TAVR (Transcatheter Aortic Valve Replacement)
St. Tammany Health System is the first Northshore health system to offer minimally invasive valve replacement, TAVR, close to home in Covington. TAVR is less invasive than open-heart surgery.
TAVR does not require the chest to be opened, only small incisions similar to angioplasty (threading a catheter to unblock heart arteries). The TAVR heart valve is made from pig heart tissue and a blend of nickel and titanium mesh designed to function like the human valve it is replacing. In the procedure, the cardiologist threads a catheter through the arteries from a small incision in the groin, neck or a space between the ribs to place the mesh valve where the diseased valve exists. The entire procedure typically takes an hour or two, and patients typically go home in one day.
“This is a program, not a procedure,” explained Shannon Holley, STHS department head of cardiovascular services. “TAVR is the procedure, but we have developed an entire program with a care coordinator and heart team that follow our patients leading into the TAVR, during the procedure to post-procedure recovery and follow-up. We are committed to delivering the safest, most innovative advances in cardiac care here at St. Tammany.”
The STHS TAVR program begins with Karolina Ruthner APRN, nurse practitioner and valve program coordinator. She helps patients navigate the experience before, during and after the procedure.
“We work with the cardiologists and surgeons to determine the best patients for this procedure,” explained Ruthner, “and we follow each patient’s case through a series of tests and diagnostics that determine the best care plan. Then through the procedure and onto recovery and beyond.”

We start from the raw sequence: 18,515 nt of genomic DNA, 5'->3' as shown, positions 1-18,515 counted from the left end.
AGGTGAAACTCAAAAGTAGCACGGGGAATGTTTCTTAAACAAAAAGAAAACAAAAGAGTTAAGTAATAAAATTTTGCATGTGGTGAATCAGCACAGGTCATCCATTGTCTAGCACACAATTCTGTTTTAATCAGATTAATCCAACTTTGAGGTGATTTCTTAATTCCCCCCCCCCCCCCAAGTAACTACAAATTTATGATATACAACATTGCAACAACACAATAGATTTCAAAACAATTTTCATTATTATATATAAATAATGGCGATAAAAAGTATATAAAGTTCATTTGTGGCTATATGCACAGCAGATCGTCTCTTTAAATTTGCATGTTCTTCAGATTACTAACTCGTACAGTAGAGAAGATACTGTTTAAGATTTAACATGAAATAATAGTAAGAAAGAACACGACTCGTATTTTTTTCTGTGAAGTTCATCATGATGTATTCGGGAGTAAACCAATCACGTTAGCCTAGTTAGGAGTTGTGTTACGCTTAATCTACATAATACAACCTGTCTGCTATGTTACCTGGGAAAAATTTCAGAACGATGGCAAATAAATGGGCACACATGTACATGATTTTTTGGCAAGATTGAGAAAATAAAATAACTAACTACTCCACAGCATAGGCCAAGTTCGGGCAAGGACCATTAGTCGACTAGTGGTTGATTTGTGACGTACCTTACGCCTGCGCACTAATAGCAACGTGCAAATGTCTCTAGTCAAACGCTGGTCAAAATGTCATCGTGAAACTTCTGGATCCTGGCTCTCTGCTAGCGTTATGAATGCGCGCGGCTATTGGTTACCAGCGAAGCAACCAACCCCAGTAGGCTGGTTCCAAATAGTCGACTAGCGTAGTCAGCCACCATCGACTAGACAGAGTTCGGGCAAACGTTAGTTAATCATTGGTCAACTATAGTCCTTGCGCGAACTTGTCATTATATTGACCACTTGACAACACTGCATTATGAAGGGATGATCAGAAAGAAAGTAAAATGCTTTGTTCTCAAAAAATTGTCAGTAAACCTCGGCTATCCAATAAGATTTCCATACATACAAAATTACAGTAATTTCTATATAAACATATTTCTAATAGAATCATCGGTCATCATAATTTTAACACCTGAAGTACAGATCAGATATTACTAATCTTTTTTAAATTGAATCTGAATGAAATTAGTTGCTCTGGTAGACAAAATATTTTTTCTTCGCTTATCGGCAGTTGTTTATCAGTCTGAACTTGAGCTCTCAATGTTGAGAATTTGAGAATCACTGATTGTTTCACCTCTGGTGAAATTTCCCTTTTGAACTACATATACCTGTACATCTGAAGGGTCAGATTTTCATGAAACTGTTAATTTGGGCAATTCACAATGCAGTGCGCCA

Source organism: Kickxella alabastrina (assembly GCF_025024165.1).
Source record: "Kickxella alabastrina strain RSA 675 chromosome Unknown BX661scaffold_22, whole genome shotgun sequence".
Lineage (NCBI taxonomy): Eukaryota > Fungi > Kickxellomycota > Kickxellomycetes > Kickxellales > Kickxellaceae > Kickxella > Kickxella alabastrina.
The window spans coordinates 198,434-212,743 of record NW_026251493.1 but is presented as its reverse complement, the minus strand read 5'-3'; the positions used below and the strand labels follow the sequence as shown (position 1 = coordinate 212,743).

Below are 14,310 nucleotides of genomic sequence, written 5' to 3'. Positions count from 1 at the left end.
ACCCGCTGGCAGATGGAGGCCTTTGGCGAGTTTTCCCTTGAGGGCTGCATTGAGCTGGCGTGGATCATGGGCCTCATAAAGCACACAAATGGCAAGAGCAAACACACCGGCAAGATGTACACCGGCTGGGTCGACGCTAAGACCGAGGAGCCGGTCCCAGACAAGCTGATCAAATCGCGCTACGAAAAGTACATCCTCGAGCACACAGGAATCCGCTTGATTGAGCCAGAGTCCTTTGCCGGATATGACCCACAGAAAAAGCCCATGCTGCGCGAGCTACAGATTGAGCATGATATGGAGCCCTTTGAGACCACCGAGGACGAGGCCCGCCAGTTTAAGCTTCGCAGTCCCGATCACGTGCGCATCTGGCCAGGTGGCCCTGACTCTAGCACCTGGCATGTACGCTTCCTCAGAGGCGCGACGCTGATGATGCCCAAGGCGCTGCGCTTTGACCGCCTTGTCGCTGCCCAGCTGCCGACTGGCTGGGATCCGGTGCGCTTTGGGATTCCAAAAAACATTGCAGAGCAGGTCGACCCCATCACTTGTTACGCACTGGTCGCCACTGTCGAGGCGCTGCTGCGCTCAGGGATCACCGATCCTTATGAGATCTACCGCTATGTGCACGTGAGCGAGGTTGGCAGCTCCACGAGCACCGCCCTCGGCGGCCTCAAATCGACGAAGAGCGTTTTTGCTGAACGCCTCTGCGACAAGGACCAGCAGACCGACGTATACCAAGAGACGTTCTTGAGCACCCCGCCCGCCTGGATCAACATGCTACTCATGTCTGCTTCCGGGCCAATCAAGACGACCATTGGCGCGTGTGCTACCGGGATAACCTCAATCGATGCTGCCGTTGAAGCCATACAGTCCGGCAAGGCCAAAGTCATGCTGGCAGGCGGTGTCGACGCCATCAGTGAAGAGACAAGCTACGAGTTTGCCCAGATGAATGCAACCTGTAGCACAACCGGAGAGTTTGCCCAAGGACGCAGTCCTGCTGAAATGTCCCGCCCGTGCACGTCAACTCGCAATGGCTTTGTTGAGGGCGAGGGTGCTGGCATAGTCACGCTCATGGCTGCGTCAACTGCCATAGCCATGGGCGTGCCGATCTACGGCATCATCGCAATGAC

Once the patient is established to be a TAVR candidate, Ruthner arranges the heart team, including interventional cardiologist, cardiovascular surgeon and support team including nurses and technologists from the cath lab, along with the surgical team and anesthesia professionals to ensure both the minimally invasive and the open procedure are prepped and available.
“Any TAVR case has some risk for needing to become an open case,” explained Holley. “As part of our program, we have set up a cath lab with the equipment and personnel we need to perform the TAVR or to switch to an open heart surgery should that become necessary.”
Dr. Hamid Salam from Covington Cardiovascular Clinic at STHS and Dr. George Isa from Ochsner Health System are the TAVR interventional cardiologists, and they collaborate with Ochsner cardiothoracic surgeons Dr. Jose Mena, Dr. Greg Eckholdt and Dr. Charles Dicorte and LA Heart’s Dr. Louis Hebert. Together, the cardiologist and surgeon determine the best way forward for each case and then perform the procedure together.
Learn more about TAVR at these links:
American Heart Association, What is TAVR?
Medtronic TAVR heart valve